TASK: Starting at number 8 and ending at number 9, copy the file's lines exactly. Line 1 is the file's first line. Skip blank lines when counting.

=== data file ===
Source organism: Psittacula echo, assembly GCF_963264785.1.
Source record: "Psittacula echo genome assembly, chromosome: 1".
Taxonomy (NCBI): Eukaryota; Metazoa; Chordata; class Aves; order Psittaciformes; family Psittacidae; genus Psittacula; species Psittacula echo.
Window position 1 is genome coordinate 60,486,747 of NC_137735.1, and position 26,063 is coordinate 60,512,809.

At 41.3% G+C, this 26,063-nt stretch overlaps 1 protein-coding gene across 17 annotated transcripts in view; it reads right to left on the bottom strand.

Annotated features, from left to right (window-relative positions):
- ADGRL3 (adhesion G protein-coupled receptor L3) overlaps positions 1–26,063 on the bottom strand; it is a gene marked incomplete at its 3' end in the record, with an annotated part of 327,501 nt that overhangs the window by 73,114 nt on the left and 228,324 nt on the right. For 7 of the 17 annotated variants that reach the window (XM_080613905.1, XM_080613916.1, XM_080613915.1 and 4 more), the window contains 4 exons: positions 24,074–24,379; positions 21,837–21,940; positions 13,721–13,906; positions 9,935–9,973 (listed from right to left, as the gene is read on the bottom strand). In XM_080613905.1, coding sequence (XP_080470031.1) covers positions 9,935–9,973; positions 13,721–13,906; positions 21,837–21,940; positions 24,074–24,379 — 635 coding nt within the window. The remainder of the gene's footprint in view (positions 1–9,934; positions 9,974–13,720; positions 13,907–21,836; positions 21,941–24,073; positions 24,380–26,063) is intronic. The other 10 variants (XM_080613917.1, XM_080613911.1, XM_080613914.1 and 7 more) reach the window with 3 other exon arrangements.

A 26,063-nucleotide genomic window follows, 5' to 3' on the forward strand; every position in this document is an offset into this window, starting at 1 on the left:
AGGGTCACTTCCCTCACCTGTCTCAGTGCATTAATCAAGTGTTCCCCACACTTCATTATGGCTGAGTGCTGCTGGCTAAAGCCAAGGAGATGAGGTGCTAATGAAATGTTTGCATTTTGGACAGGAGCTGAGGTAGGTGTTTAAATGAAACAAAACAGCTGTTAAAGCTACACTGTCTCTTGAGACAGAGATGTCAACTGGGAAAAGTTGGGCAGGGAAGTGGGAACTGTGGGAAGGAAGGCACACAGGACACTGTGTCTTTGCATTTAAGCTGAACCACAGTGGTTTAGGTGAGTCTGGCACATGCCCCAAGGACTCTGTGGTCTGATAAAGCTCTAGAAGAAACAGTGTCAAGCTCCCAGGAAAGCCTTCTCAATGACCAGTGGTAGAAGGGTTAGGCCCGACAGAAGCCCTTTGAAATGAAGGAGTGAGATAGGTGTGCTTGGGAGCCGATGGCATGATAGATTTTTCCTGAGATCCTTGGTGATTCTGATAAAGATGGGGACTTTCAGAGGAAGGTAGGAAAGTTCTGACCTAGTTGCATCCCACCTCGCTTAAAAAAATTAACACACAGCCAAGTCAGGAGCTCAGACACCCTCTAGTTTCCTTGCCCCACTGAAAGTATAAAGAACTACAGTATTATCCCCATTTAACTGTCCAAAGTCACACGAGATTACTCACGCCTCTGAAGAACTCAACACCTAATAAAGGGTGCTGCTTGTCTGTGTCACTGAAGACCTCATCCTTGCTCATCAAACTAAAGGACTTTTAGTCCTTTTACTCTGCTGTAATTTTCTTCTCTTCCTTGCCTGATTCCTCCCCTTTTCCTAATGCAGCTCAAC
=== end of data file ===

A 26,063-nucleotide genomic window follows, 5' to 3' on the forward strand; every position in this document is an offset into this window, starting at 1 on the left:
AGGGTCACTTCCCTCACCTGTCTCAGTGCATTAATCAAGTGTTCCCCACACTTCATTATGGCTGAGTGCTGCTGGCTAAAGCCAAGGAGATGAGGTGCTAATGAAATGTTTGCATTTTGGACAGGAGCTGAGGTAGGTGTTTAAATGAAACAAAACAGCTGTTAAAGCTACACTGTCTCTTGAGACAGAGATGTCAACTGGGAAAAGTTGGGCAGGGAAGTGGGAACTGTGGGAAGGAAGGCACACAGGACACTGTGTCTTTGCATTTAAGCTGAACCACAGTGGTTTAGGTGAGTCTGGCACATGCCCCAAGGACTCTGTGGTCTGATAAAGCTCTAGAAGAAACAGTGTCAAGCTCCCAGGAAAGCCTTCTCAATGACCAGTGGTAGAAGGGTTAGGCCCGACAGAAGCCCTTTGAAATGAAGGAGTGAGATAGGTGTGCTTGGGAGCCGATGGCATGATAGATTTTTCCTGAGATCCTTGGTGATTCTGATAAAGATGGGGACTTTCAGAGGAAGGTAGGAAAGTTCTGACCTAGTTGCATCCCACCTCGCTTAAAAAAATTAACACACAGCCAAGTCAGGAGCTCAGACACCCTCTAGTTTCCTTGCCCCACTGAAAGTATAAAGAACTACAGTATTATCCCCATTTAACTGTCCAAAGTCACACGAGATTACTCACGCCTCTGAAGAACTCAACACCTAATAAAGGGTGCTGCTTGTCTGTGTCACTGAAGACCTCATCCTTGCTCATCAAACTAAAGGACTTTTAGTCCTTTTACTCTGCTGTAATTTTCTTCTCTTCCTTGCCTGATTCCTCCCCTTTTCCTAATGCAGCTCAAC